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Davis, California

Wednesday, April 24, 2024

News-in-brief: Committee to present report on alleged breach of academic freedom tomorrow

UC Davis medical school professor Michael Wilkes was informed that he would be removed as professor of a program that taught better patient care, and support for the Hungarian student exchange program that he led would be cancelled, after he wrote an op-ed for The San Francisco Chronicle that questioned the efficacy of prostate-specific antigen (PSA) screening tests. The op-ed was published Sept. 30, 2010, days after faculty members at the University were involved in an event that promoted the test.

According to Inside Higher Ed, which investigated the situation, Wilkes was told that he would be removed as the director of global health for the UC Davis Health System and also received letters from the health system counsel, stating that the school could sue him for defamation.

Wilkes filed a written complaint to the UC Davis Committee on Academic Freedom and Responsibility, and the committee found allegations of intimidation and harassment to be true. The committee investigated, drafted a report and have asked officials at the UC Davis School of Medicine to write letters of apology to Wilkes and take action to prevent other future violations of academic freedom.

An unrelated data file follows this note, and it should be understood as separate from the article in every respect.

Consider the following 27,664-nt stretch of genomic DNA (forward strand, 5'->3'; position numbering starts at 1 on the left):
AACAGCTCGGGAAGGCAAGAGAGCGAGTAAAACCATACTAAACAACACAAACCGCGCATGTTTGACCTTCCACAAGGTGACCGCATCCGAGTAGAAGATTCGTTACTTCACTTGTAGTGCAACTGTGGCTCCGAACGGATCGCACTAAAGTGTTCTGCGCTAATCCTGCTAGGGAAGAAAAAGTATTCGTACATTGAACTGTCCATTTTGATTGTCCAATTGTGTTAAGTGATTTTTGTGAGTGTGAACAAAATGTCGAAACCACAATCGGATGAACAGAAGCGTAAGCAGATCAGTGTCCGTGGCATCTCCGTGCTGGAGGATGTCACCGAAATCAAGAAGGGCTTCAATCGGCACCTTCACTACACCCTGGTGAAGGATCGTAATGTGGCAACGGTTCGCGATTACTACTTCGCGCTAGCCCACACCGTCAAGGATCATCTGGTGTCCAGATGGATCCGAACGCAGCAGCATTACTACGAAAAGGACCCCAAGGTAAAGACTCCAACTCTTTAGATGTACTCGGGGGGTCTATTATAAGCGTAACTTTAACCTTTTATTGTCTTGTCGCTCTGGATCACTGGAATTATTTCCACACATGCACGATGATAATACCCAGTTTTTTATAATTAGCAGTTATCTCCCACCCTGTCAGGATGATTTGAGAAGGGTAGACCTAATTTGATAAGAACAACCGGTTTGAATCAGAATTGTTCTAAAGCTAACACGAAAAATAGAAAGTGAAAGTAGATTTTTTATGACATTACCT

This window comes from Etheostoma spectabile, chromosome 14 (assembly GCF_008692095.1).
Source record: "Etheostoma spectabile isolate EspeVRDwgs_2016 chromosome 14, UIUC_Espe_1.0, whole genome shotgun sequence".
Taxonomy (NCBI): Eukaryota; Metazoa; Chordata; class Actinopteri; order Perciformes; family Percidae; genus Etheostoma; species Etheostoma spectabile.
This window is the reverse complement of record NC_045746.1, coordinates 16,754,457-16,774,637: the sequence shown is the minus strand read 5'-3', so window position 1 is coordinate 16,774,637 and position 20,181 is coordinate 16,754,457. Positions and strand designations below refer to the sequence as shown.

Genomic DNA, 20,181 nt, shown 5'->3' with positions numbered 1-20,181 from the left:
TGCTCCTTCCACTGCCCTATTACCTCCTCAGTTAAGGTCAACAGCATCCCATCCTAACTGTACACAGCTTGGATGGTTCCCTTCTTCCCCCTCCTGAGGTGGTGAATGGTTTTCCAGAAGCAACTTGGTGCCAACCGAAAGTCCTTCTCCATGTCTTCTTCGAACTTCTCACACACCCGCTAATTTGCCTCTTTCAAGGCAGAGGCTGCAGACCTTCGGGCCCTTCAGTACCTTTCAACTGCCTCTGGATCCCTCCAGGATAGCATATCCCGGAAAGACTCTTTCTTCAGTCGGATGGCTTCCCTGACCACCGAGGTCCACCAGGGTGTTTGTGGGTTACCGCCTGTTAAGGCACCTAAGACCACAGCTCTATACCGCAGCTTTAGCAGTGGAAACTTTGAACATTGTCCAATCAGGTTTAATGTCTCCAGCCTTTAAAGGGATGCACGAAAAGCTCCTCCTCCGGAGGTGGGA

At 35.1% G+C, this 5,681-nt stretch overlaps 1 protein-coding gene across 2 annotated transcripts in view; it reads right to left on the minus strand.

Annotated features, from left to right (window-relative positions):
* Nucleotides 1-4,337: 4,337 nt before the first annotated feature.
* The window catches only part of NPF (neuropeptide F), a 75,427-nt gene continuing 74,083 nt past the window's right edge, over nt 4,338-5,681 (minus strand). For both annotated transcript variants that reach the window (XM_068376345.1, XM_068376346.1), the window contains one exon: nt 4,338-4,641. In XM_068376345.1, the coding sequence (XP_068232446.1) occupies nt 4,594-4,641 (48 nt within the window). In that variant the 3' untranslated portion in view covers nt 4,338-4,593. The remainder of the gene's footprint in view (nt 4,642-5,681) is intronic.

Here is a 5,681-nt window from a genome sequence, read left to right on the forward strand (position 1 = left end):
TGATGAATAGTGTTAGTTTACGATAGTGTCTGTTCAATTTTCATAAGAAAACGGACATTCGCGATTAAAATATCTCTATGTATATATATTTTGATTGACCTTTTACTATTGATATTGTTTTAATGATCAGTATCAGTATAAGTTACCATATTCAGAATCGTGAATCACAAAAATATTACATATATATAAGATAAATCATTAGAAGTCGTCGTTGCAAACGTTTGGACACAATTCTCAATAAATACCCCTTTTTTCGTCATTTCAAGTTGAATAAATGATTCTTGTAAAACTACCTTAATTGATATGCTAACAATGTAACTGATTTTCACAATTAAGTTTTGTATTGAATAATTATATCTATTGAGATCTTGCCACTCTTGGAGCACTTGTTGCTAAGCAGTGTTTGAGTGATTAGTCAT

The committee’s report only identifies the medical school’s administrators by position title, but Inside Higher Ed contacted School of Medicine administrators. The administrators said it would be inappropriate to comment on personnel matters.

The committee will present its report to the UC Davis Academic Senate at a meeting tomorrow. Academic Senate representatives are also expected to vote on related resolutions.

Gregory Pasternack, a member of the committee and professor

of hydrology, said the threats against Wilkes were unwarranted.

“University policy encourages faculty to use their expertise to help the public, and the threat of a lawsuit is in fact, therefore, a violation of University policy,” Pasternack said. “After the pepper spray investigation, the administration told our community they would take community concerns to heart and change the way they operate. I believe the administration will recognize that they made mistakes and they will take the steps we recommend to apologize and learn from this. If they don’t, then we all have to wonder whether the words we were told were real or just lip service.”

— Muna Sadek



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